Still Another Serious U.S. Dispute With China
Author: Greg Valliere
March 30, 2023
A MEETING WITH McCARTHY would be the first on U.S. soil between a Taiwanese President and a U.S. official of his rank, and it has generated harsh rhetoric from Beijing, which declared that it could provoke a “serious confrontation.”
ANY SIGN OF CLOSER U.S.-Taiwan relations infuriates the Chinese, who reacted with massive military exercises after former House Speaker Nancy Pelosi visited the island last August.
MS. TSAI IS TRANSITIONING through the U.S. now on her way to Central America, and reportedly has agreed to meet with McCarthy at the Reagan Library in Simi Valley on her return leg on April 5. McCarthy has invited a delegation of lawmakers to accompany him next week, including members of the House’s newly formed China Select Committee, which is expected to aggressively probe China’s spying, its treatment of dissidents and its lack of transparency on Covid.
U.S. OFFICIALS, WHO WERE UNSUCCESSFUL in preventing Pelosi from traveling to Taiwan, are concerned that a meeting between Tsai and McCarthy will unleash more military exercises and perhaps result in fresh trade friction between the two countries.
IN RESPONSE to Pelosi’s visit, China launched a retaliatory show of military force — firing of ballistic missiles over Taiwan, deploying warships into the Taiwan Strait and conducting a simulated blockade of the island. The risk would be a military miscalculaion that neither side wants.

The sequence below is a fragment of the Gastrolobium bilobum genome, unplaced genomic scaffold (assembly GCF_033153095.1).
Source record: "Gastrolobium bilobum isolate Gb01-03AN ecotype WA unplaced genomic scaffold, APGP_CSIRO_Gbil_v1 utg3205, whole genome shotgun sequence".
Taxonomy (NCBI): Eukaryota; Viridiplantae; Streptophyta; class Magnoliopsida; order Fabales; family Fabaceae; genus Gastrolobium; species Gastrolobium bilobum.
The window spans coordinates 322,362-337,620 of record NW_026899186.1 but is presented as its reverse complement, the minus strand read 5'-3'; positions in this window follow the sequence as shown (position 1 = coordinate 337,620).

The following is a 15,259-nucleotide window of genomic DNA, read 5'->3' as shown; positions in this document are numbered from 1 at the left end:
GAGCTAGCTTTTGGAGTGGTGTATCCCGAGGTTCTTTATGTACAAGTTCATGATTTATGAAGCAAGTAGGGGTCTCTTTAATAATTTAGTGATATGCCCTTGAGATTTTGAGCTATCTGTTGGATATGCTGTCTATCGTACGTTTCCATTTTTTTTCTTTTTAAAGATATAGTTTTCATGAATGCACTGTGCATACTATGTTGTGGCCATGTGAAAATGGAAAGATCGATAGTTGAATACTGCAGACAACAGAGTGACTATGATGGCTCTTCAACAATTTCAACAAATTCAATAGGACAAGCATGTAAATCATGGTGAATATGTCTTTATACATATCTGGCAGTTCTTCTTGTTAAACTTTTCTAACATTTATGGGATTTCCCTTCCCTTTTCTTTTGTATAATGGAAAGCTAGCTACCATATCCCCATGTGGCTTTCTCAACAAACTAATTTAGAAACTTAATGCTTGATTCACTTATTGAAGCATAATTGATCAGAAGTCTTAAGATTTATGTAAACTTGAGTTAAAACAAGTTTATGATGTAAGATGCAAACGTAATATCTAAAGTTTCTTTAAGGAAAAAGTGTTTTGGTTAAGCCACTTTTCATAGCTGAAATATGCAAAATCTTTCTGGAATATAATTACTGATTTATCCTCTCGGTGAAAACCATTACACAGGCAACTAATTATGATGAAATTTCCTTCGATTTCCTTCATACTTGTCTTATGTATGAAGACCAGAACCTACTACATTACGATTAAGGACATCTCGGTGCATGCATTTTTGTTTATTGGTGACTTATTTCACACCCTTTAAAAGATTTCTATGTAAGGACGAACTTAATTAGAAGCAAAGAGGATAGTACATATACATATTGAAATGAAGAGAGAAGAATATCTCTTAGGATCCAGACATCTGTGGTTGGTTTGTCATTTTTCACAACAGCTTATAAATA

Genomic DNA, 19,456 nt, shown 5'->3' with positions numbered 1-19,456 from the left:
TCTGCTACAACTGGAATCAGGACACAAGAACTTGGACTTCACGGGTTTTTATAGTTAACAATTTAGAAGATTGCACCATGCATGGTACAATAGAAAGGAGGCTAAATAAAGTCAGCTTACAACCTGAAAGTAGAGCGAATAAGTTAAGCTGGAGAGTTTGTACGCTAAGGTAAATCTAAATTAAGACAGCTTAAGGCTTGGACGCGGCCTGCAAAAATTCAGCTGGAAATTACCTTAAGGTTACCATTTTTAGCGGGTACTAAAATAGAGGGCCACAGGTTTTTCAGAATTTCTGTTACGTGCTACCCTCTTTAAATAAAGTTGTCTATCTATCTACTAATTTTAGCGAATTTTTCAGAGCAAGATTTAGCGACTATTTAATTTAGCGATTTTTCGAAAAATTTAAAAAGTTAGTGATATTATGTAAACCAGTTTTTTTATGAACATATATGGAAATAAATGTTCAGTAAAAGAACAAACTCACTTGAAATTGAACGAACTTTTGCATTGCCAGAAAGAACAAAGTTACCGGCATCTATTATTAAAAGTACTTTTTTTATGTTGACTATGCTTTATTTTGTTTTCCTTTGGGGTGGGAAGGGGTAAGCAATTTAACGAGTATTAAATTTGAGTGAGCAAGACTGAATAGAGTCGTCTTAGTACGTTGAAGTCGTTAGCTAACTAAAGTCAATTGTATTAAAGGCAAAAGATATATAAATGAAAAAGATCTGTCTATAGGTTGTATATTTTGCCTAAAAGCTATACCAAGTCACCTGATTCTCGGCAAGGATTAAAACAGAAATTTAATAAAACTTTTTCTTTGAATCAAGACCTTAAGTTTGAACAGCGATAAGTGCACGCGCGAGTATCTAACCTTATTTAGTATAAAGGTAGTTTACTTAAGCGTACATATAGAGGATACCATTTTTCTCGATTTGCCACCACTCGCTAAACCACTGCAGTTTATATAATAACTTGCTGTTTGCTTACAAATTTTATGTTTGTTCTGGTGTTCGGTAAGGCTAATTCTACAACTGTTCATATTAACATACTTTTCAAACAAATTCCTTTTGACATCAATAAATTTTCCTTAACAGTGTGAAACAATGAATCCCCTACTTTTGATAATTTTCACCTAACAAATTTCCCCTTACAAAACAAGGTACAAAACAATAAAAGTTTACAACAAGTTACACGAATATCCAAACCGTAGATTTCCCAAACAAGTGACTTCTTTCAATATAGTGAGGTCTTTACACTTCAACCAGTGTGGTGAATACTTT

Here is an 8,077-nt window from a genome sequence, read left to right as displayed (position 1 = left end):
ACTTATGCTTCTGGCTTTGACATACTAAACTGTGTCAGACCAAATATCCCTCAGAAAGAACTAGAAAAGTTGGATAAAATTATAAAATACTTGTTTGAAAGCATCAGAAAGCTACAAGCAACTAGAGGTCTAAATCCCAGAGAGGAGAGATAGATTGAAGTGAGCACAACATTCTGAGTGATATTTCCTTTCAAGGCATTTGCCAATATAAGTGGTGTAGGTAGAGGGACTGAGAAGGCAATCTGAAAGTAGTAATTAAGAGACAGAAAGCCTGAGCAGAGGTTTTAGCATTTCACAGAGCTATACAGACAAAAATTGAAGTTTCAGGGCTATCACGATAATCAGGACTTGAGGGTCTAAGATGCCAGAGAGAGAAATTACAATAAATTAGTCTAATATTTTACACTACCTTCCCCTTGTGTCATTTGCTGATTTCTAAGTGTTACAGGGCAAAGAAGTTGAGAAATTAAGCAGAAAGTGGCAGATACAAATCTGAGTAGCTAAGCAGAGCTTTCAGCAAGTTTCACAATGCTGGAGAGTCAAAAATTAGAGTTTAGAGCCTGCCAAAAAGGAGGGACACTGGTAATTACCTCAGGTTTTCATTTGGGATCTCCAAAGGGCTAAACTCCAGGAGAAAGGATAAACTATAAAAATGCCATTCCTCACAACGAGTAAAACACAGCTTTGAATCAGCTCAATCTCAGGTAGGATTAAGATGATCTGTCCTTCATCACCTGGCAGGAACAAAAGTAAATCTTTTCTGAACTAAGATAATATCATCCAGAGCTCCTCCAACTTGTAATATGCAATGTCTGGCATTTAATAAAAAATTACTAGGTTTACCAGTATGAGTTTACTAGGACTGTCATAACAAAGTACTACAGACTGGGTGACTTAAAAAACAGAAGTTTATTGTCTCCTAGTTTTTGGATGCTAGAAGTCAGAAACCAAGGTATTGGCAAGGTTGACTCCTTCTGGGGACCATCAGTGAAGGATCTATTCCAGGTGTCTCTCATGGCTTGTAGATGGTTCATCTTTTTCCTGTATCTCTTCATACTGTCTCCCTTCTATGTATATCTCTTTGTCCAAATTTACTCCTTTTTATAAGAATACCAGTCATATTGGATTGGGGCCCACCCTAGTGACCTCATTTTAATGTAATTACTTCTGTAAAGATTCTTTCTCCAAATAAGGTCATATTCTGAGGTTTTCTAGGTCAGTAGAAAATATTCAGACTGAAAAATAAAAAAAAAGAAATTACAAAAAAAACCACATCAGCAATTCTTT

THIS LATEST CRISIS has prompted national security adviser Jake Sullivan to call Wang Yi, China’s top diplomat, to reinforce the idea that the trip is routine and should not provoke an overreaction, the Washington Post reports.
DEFENSE SECRETARY Lloyd Austin, speaking at a House committee hearing yesterday, said that he does not see an attack on Taiwan as imminent or inevitable. He said the Pentagon is working to get Taiwan weapons such as coastal-defense and anti-armor missiles and training for them to deter an invasion.
THIS LATEST CONTROVERSY COMES after Xi Jinping’s visit to Moscow earlier this month, which apparently did not result in a commitment by Beijing to send weapons to Moscow. But that threat persists, and fears may grow during April over Chinese military aid to Russia.
MOST GEOPOLITICAL EXPERTS do not consider an invasion of Taiwan as likely any time soon; the military obstacles would be daunting, and an invasion would result in enormous economic sanctions against Beijing. But if Tsai meets with McCarthy, it will be still another reason to believe that U.S.-China trade relations could deteriorate even more.
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